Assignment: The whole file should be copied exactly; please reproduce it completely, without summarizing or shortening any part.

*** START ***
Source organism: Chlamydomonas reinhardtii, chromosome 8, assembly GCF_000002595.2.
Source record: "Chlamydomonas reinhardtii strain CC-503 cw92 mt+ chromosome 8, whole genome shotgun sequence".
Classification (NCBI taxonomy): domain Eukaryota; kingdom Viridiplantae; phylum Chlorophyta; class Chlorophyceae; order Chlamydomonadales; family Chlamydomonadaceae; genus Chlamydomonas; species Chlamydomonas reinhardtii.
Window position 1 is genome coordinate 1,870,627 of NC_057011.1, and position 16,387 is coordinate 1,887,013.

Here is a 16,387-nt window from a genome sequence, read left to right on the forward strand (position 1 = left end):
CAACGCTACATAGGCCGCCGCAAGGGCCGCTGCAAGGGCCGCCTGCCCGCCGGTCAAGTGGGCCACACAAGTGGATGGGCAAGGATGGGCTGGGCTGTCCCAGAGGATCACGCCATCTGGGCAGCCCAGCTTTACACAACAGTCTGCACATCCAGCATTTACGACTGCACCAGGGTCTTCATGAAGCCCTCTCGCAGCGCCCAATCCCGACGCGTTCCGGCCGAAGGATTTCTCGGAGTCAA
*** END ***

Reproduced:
Source organism: Chlamydomonas reinhardtii, chromosome 8, assembly GCF_000002595.2.
Source record: "Chlamydomonas reinhardtii strain CC-503 cw92 mt+ chromosome 8, whole genome shotgun sequence".
Classification (NCBI taxonomy): domain Eukaryota; kingdom Viridiplantae; phylum Chlorophyta; class Chlorophyceae; order Chlamydomonadales; family Chlamydomonadaceae; genus Chlamydomonas; species Chlamydomonas reinhardtii.
Window position 1 is genome coordinate 1,870,627 of NC_057011.1, and position 16,387 is coordinate 1,887,013.

Here is a 16,387-nt window from a genome sequence, read left to right on the forward strand (position 1 = left end):
CAACGCTACATAGGCCGCCGCAAGGGCCGCTGCAAGGGCCGCCTGCCCGCCGGTCAAGTGGGCCACACAAGTGGATGGGCAAGGATGGGCTGGGCTGTCCCAGAGGATCACGCCATCTGGGCAGCCCAGCTTTACACAACAGTCTGCACATCCAGCATTTACGACTGCACCAGGGTCTTCATGAAGCCCTCTCGCAGCGCCCAATCCCGACGCGTTCCGGCCGAAGGATTTCTCGGAGTCAA